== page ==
Evidence provided by numerous local authorities to the Electoral Commission supports this. It demonstrates that Pickles is addressing a problem which doesn’t exist.

Gateshead County Council said, “fraud is a problem but it is an extremely limited one that, in reality, affects only a very small proportion of the electorate”. Derbyshire County Council said, “While [we] recognise a few individuals do abuse the system, these are isolated incidents”.

The Canary also had access to the official Labour Party evidence sent to the Electoral Commission. This was related to a review by the latter into electoral fraud. The evidence suggests that the problem of fraud is greater within political parties themselves. Not the individual electorate. The document says that:

The Labour Party has direct experience of this. [We] brought a successful prosecution against several Conservative party candidates in Slough in 2009 … More recently individual members of the Labour Party in Woking brought a successful prosecution. [This was] against a Liberal Democrat candidate for electoral fraud. This followed the refusal of the police to mount a prosecution despite considerable evidence of wrongdoing.

Summing up, the document states that:

The Labour Party’s experience of electoral politics … finds that fraud is a very exceptional occurrence. Moreover … where electoral fraud is evident, it is reported to be more prevalent among certain social groups. Even here … fraud is very much the exception. It is important not to tar particular communities with the same brush because of the actions of a very small number of people … while some argue that the potential for electoral fraud is great … incidence of fraud is very small.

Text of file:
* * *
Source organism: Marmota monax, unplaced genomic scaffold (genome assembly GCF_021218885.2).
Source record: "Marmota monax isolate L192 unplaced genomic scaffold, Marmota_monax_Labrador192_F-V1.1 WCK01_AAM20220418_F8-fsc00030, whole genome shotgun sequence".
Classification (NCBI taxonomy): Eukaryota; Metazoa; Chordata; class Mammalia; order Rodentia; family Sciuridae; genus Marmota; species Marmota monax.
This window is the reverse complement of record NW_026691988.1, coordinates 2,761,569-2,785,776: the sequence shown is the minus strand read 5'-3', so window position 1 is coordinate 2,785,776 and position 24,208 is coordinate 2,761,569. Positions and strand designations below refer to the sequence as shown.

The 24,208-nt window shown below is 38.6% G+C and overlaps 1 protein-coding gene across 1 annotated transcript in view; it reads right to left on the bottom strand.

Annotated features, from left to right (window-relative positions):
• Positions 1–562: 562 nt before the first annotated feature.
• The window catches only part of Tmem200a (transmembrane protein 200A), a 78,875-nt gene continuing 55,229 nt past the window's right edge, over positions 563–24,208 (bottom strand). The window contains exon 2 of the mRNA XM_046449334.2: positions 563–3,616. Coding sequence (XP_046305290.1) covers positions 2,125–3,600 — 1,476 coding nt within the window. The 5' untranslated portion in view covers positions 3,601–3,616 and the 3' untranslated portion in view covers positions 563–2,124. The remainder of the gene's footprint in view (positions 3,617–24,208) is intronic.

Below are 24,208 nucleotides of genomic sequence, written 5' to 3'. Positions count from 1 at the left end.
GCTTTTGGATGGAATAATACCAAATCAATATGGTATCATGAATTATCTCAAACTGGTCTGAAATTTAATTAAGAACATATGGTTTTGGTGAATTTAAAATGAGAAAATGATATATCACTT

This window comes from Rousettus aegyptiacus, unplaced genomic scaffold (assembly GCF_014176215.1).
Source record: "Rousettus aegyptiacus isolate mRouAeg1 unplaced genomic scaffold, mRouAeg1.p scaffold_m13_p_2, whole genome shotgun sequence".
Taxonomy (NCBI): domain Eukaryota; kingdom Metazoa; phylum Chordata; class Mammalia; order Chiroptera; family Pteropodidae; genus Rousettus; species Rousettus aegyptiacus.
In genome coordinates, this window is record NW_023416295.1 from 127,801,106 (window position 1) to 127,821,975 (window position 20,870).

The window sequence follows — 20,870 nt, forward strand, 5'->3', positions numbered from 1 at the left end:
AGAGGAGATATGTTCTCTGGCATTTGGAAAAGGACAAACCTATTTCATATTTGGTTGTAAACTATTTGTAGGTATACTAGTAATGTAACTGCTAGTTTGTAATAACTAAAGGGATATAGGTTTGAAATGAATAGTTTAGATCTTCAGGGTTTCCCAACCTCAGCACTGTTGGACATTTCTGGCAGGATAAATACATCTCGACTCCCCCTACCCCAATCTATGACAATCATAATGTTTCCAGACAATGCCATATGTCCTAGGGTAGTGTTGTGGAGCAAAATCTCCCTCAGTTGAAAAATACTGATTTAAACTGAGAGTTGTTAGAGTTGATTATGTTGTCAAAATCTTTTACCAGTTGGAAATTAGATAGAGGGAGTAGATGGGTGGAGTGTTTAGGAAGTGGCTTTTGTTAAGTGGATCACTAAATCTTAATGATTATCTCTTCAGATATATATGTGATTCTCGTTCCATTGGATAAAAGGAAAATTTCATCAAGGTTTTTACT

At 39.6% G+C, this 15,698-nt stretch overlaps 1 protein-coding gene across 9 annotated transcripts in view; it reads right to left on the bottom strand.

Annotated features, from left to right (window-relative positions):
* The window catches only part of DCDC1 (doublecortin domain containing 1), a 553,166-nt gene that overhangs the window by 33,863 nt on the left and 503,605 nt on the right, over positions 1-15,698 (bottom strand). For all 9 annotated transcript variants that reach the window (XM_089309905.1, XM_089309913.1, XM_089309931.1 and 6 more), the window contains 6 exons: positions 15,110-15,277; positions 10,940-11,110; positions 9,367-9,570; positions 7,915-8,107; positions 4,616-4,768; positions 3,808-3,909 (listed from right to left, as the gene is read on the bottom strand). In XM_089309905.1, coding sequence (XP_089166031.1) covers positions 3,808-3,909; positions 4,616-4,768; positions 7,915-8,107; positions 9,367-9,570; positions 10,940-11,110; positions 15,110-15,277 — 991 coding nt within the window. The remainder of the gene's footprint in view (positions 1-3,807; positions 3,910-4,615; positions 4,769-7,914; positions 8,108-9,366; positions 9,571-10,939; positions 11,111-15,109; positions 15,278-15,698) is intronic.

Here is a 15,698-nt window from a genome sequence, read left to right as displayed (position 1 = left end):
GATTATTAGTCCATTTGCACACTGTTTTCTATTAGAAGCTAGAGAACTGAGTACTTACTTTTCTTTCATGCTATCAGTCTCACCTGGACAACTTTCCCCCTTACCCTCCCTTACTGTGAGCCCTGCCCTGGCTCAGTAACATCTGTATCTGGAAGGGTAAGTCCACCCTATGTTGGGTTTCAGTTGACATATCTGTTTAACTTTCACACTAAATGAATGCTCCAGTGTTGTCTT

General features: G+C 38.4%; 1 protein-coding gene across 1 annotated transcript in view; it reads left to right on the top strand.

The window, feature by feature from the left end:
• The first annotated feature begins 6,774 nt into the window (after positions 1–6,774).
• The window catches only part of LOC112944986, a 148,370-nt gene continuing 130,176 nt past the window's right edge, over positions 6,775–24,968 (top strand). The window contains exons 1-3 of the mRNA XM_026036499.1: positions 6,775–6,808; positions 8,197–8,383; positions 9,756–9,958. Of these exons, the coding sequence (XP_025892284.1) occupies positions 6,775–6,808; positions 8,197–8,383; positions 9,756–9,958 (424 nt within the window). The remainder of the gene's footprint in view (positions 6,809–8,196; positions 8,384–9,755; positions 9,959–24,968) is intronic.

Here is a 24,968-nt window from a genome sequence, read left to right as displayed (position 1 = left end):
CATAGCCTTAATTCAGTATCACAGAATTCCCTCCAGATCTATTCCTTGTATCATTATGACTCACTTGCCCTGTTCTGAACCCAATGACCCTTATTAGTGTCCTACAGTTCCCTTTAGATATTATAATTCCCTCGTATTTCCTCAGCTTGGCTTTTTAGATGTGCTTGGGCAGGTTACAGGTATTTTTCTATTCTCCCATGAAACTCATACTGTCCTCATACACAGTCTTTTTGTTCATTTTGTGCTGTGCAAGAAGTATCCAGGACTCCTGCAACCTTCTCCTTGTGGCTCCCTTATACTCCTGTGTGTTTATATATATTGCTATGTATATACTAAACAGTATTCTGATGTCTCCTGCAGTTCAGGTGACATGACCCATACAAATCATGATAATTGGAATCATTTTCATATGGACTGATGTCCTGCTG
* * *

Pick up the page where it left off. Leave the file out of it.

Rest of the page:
No ID? No vote

Pickles’ plans are based on assumptions which appear contrary to impartial evidence. But he and the Tories appear keen to push the reforms through, regardless. What Pickles doesn’t mention is the number of people that will be affected by the rule changes.

Research conducted by The Canary using data accumulated (csv) for the GOV.UK website, shows the results are shocking. The Office for National Statistics (ONS) compiled evidence of how many people have the correct ID to access online government services. 22 ID options were used in their modelling. They included either a passport, driving licence, bank account or utility bill. Note this compared to Pickles’ proposed three forms of ID needed to vote. As of March 2016, just over 86% of people aged 16 or over had the correct ID. If you take out the 2 million 16-18-year-olds, this means that, on average, around 4.3 million people would not have the right ID to vote.

Also, it will impact women and the poor the most. Example percentages of people with the correct ID include: